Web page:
Flashcards in ENT Allergy Deck (13):
What is the definition of allergy?
Hypersensitive disorder of the immune system
How do hypersensitive allergic reactions occur?
Reaction occur to normally harmless substances known as allergens; these reactions are acquired
Give an example of an allergic:
Skin - Urticaria/angioedema
Upper respiratory: Rhinitis
Lower respiratory - asthma
Systematic - anaphylaxis
What is the pathophysiology of type 1 (hypersensitivity reactions)
Sensitisation - Plasma cells produce IgE (binds to mast cells)
Rexposure - mast cells degranulate releasing histamine, leukotrienes, prostaglandins and chromotactic factors
What is the physiological effect of mast cell degranulation?
Causes vasodilation, increased vascular permeability, leukocyte infiltration (especially eosinophils)
What is allergic rhinitis?
Allergic inflammation of the nasal airways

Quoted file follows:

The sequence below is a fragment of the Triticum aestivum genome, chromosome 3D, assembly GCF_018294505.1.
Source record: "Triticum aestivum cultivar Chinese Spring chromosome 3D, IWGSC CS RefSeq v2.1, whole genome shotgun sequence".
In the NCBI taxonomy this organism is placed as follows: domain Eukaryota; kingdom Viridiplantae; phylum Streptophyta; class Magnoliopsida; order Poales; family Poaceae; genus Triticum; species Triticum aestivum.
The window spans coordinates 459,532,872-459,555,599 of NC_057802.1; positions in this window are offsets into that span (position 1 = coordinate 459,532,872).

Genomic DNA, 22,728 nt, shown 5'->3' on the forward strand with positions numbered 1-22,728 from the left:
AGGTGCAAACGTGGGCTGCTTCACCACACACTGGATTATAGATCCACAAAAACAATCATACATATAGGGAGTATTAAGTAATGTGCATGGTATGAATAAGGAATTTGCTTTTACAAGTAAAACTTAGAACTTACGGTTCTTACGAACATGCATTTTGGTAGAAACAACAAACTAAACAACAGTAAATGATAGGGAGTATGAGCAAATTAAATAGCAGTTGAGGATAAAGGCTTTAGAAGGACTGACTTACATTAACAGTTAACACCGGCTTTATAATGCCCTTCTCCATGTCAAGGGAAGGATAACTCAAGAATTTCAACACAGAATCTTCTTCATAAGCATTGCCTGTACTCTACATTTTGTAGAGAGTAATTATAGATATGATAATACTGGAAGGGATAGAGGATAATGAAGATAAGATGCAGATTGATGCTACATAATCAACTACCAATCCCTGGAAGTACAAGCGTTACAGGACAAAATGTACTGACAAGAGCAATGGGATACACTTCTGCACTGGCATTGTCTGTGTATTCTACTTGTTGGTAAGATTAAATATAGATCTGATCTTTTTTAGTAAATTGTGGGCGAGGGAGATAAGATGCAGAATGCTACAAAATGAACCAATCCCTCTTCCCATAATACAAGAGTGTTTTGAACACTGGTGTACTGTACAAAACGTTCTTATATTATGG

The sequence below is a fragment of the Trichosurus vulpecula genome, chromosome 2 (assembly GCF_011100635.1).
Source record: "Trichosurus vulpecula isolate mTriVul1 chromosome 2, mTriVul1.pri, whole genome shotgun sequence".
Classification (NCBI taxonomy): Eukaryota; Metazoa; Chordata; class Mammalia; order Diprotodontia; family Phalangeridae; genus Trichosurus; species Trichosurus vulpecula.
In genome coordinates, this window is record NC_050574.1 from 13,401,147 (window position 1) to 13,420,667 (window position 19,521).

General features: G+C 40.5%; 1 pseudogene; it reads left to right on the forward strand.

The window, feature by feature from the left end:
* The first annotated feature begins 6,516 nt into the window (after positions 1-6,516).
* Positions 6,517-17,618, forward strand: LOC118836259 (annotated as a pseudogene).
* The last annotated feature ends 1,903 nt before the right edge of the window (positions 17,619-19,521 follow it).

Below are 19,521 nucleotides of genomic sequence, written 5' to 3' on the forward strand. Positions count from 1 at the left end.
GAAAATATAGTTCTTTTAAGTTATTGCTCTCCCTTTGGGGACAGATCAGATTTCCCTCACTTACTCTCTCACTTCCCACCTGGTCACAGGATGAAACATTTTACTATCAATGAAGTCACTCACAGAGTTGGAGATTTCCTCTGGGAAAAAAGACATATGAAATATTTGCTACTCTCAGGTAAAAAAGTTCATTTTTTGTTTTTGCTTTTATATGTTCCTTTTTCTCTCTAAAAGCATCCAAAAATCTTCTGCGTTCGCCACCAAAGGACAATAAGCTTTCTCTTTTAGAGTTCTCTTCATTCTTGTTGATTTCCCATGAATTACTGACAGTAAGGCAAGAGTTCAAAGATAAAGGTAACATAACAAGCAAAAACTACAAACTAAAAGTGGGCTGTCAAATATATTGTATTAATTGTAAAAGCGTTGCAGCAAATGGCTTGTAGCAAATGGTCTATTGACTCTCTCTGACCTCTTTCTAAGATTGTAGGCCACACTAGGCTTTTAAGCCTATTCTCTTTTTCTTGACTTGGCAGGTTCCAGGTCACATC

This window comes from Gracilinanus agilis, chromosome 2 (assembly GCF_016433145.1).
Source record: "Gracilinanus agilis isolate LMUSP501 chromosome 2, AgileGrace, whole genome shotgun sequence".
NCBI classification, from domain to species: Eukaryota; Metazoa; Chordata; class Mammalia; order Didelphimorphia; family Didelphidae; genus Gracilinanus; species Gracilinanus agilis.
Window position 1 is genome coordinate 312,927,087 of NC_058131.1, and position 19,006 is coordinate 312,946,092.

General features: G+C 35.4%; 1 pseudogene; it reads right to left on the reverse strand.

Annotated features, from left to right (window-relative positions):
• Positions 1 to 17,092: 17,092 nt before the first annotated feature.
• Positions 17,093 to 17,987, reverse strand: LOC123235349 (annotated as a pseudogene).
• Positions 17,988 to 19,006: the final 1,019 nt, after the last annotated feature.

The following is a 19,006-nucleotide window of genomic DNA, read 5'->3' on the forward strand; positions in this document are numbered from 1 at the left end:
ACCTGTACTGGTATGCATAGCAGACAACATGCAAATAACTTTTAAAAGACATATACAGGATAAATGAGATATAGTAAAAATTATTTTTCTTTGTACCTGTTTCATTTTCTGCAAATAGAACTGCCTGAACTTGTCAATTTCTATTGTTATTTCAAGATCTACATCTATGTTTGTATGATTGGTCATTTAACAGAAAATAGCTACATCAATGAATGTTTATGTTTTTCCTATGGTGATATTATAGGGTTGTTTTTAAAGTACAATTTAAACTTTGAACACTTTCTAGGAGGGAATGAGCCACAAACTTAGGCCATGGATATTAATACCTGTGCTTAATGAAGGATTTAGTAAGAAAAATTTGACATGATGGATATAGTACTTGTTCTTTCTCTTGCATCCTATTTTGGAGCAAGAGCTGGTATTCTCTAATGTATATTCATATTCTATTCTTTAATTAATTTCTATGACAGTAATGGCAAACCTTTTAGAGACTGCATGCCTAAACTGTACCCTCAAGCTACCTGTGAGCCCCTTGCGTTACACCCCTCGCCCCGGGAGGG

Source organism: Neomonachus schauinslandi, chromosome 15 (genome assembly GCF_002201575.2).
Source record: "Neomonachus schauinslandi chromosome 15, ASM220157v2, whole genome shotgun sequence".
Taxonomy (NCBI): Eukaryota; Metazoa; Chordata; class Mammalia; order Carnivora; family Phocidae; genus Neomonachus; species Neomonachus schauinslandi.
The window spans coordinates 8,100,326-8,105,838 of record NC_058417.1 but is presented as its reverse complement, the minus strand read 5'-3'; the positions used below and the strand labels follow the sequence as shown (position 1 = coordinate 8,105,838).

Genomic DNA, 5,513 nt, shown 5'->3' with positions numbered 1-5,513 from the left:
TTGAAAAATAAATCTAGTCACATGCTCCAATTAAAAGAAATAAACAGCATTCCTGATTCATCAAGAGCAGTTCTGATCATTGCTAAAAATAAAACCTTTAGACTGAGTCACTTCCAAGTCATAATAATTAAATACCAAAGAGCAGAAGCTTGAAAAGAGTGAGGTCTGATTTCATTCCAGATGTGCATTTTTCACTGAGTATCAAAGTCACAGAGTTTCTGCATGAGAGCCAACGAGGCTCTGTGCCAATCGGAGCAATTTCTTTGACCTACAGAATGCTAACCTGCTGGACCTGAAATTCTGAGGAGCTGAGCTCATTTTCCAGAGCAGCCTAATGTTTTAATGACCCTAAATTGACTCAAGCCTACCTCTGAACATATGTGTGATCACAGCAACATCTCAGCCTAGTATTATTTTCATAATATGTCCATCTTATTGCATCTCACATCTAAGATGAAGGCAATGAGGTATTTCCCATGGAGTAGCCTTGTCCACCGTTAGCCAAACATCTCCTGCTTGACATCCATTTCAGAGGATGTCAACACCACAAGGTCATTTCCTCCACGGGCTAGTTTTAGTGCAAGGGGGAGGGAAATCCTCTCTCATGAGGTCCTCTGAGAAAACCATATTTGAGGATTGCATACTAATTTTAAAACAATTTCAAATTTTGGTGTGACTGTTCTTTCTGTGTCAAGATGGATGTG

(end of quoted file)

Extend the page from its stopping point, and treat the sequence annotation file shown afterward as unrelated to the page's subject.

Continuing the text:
What are the risk factors for allergic rhinitis?
Atopy, FHx, environmental factors
What are the immediate and latent effects of allergic rhinitis?
Immediate - sneezing, itching, nasal blockage, rhinorrhoea
Latent - chronic obstruction, hyposmia, hyperactivity
What are the two classifications of duration of allergic rhinitis?
Intermittent (symptoms lasting <4 days/week or < 4 consecutive weeks)
Persistent (>4 days/week and >4 consecutive weeks)
What are the two classifications of severity of allergic rhinitis?
Mild - symptoms present but not troublesome
Moderate-severe - sleep disturbance, impairment of activities, issues at school/work, troublesome symptoms
What principle investigations are appropriate for allergic rhinitis?
Skin test - tests response to known allergens
RAST - tests presence of specific allergen IgE ni serum
What other investigations are indicated for allergic rhinitis?
- Total serum IgE
- Nasal Allergen challenge
- Nasal cytology